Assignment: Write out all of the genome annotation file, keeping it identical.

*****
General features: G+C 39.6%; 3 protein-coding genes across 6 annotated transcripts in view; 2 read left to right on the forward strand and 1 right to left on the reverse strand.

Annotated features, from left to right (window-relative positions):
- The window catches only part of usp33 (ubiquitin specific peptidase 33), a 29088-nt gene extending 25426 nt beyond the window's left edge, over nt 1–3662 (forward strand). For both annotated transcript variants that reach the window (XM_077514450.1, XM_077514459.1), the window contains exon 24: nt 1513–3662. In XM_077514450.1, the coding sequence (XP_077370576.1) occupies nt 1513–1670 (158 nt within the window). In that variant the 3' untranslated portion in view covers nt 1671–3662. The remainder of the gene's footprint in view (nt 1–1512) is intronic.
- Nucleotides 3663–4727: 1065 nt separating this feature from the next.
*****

General features: G+C 39.6%; 3 protein-coding genes across 6 annotated transcripts in view; 2 read left to right on the forward strand and 1 right to left on the reverse strand.

Annotated features, from left to right (window-relative positions):
- The window catches only part of usp33 (ubiquitin specific peptidase 33), a 29088-nt gene extending 25426 nt beyond the window's left edge, over nt 1–3662 (forward strand). For both annotated transcript variants that reach the window (XM_077514450.1, XM_077514459.1), the window contains exon 24: nt 1513–3662. In XM_077514450.1, the coding sequence (XP_077370576.1) occupies nt 1513–1670 (158 nt within the window). In that variant the 3' untranslated portion in view covers nt 1671–3662. The remainder of the gene's footprint in view (nt 1–1512) is intronic.
- Nucleotides 3663–4727: 1065 nt separating this feature from the next.